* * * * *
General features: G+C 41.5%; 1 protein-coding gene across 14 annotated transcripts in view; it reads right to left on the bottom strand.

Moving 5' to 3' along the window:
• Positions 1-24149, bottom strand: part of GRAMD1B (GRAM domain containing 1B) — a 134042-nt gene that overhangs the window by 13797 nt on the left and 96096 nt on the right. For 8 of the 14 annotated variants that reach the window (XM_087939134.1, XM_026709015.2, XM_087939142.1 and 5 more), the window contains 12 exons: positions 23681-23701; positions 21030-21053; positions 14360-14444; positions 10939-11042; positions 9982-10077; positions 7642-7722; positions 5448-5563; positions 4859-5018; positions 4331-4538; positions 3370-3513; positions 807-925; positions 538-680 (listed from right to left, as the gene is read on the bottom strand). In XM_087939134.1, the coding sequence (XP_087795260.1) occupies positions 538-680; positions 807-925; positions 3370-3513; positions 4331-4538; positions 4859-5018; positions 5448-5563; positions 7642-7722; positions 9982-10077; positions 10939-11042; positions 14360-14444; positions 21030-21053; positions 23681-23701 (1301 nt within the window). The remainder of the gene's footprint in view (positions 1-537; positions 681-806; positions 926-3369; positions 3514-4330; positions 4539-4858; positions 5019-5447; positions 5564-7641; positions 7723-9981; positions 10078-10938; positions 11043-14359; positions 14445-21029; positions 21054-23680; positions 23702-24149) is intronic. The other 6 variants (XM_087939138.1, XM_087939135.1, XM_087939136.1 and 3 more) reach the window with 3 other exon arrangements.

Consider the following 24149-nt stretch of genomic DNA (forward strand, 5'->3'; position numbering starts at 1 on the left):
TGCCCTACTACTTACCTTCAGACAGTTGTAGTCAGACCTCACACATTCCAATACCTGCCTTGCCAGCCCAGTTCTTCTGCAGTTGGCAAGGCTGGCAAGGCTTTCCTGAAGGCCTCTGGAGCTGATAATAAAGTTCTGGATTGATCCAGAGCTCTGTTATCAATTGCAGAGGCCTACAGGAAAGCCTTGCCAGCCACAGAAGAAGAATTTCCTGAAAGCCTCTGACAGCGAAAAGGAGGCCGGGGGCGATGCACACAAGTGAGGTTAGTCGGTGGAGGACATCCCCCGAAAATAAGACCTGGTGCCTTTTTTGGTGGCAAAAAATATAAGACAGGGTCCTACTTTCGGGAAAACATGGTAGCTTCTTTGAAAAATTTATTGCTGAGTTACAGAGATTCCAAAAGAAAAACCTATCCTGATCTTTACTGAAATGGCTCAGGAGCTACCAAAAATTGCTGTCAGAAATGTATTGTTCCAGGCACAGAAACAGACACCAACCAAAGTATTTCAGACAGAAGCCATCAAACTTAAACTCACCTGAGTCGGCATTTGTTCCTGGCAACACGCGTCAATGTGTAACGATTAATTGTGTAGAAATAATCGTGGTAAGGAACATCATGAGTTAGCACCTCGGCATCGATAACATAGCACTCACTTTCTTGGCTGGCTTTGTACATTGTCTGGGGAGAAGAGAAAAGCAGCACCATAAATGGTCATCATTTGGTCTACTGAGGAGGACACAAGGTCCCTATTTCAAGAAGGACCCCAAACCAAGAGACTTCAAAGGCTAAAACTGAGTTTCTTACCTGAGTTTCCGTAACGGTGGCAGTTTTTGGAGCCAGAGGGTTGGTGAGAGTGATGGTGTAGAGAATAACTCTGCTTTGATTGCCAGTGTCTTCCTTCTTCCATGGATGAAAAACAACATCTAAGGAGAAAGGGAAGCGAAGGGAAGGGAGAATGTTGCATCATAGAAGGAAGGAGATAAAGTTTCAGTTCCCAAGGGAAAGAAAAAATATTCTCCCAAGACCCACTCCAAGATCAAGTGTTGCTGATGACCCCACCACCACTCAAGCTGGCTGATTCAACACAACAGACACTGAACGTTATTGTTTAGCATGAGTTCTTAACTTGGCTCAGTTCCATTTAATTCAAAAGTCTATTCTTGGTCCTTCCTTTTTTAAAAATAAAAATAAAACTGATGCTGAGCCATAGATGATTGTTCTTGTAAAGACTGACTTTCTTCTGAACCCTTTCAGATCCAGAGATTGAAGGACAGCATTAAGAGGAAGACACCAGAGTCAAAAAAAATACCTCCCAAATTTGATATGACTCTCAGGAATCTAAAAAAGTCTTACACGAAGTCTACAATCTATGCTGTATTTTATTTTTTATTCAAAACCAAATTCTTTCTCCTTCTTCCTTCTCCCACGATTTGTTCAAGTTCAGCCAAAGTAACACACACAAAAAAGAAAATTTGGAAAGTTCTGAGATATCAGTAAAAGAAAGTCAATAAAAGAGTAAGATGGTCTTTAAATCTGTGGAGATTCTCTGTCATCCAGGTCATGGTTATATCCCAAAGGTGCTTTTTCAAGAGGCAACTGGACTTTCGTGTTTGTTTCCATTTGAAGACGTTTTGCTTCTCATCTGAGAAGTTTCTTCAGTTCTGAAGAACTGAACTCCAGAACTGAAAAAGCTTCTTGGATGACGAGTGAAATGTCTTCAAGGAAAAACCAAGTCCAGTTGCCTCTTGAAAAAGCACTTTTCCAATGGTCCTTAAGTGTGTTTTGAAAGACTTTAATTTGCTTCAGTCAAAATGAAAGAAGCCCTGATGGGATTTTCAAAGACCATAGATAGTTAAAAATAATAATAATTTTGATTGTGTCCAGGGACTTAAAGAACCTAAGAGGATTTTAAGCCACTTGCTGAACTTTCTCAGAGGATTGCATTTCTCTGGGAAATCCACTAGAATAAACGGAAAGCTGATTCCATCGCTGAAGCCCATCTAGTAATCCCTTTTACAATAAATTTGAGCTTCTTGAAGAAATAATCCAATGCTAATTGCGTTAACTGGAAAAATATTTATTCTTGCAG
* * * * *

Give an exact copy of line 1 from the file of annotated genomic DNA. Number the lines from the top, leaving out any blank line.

General features: G+C 41.5%; 1 protein-coding gene across 14 annotated transcripts in view; it reads right to left on the bottom strand.